The Science Behind COVID-19

With over 22 million cases, over 370,000 deaths, and a daily increase that surpassed 300,000 last Friday, the COVID-19 pandemic is undoubtedly one of the greatest challenges this country has ever faced. Even here at North Allegheny, there have been over 180 cases already, encompassing all 13 schools in the district. So how does this virus work, and why is it so dangerous?


First of all, what actually is COVID-19?

COVID-19 is a severe respiratory disease that is caused by a virus called SARS-CoV-2, a type of coronavirus. It’s important to note that SARS-CoV-2 isn’t the only coronavirus by far; coronavirus really refers to an entire family of genetically similar viruses, collectively known as the Coronaviridae, so called because they are covered in spike-shaped proteins resembling a crown. (“Corona” means crown in Latin.) At its core, a virus is really just a collection of genetic material encased within proteins; they aren’t even really considered living organisms because they don’t maintain a set of steady internal conditions, don’t grow, and can’t reproduce without a host cell to basically do it for them.


How did COVID-19 get its name? 

COVID-19 really stands for coronavirus disease 2019, as the “CO” stands for “Corona,” the “VI” for “Virus,” the “D” for “Disease,” and the “19” for 2019, the year in which it emerged.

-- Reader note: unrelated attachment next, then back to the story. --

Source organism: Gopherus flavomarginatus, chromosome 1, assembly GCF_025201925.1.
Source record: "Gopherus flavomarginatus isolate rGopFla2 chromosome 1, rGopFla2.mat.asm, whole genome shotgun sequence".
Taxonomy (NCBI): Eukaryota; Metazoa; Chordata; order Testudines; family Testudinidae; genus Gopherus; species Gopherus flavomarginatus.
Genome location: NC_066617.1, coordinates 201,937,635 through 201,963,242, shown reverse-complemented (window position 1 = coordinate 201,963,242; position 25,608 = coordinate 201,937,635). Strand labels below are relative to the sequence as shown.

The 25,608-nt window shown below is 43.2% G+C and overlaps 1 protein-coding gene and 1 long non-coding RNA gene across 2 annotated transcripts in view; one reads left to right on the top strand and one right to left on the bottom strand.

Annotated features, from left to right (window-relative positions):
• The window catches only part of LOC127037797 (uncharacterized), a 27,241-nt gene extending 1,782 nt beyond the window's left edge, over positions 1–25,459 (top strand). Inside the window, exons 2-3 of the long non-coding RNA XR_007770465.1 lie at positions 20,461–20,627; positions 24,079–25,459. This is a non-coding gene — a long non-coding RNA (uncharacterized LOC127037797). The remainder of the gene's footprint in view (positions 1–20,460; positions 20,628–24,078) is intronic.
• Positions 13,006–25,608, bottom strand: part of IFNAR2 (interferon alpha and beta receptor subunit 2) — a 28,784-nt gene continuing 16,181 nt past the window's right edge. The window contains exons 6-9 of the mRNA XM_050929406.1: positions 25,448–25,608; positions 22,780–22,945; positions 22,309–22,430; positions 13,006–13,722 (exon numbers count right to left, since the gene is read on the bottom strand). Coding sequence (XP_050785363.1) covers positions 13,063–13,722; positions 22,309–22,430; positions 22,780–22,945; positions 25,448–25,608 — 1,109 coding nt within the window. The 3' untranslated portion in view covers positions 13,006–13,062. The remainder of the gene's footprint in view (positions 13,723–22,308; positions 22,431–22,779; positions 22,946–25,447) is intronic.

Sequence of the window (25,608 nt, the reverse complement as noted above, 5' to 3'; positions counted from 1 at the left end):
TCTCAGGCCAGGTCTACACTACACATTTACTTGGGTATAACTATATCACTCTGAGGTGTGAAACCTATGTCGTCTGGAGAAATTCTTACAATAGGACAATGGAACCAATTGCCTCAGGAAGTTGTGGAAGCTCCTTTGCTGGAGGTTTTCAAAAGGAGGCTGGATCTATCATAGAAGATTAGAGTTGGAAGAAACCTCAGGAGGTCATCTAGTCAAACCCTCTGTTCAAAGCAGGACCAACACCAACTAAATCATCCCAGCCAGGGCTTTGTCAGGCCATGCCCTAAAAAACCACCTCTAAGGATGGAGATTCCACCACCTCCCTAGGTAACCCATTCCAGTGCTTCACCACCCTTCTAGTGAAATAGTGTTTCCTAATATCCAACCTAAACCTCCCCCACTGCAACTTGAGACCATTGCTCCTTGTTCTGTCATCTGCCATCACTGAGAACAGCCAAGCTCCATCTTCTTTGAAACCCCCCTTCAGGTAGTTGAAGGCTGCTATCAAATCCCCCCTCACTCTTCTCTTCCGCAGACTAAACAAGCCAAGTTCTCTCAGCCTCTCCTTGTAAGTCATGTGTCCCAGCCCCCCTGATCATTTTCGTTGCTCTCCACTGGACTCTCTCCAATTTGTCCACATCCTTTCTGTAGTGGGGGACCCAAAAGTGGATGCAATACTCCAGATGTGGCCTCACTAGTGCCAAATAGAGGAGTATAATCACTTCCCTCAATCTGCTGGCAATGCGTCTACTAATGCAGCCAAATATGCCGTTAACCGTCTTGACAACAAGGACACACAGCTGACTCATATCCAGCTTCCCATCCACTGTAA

The name of the actual virus causing COVID-19, SARS-CoV-2, is just a shortening of the name “severe acute respiratory syndrome coronavirus 2.” The “2” is there because COVID-19 is the second major outbreak of a coronavirus that is considered a “severe acute respiratory syndrome,” after the 2002-2004 SARS epidemic in China caused by SARS-CoV-1.


How does the virus causing COVID-19 enter the body?

The virus mainly spreads through respiratory droplets, which are particles of fluid like those expelled from a person’s mouth by coughing. Respiratory droplets typically travel a few feet through the air before they fall to the ground, which is why social distancing is being stressed with preventing COVID-19 transmission.

Airborne COVID-19 transmission, on the other hand, has to do with respiratory droplets that hang in the air for minutes to hours, becoming what are called aerosols. The danger with aerosols is that, unlike larger respiratory droplets, they can travel more than six feet through the air; this is especially a hazard with enclosed spaces that contain a large number of people. This is why it is recommended that large crowds should gather outdoors or go to someplace with effective ventilation, even if they are social distancing, since this allows aerosols to be circulated out and dissipated.

COVID-19 generally enters the body through the nose, eyes, or mouth. Furthermore, respiratory droplets always come from an infected person’s nose and mouth, as coughing, sneezing, singing, talking, or breathing can all be ways that the virus is transmitted. Masks are very important in this regard, as while they carry some protection against fluid particles entering the body, they more importantly keep fluid particles from leaving the body of an infected person, especially if they do not necessarily know they have the virus. It is for this reason that to truly prevent transmission, everyone needs to be wearing a mask when going out of the house.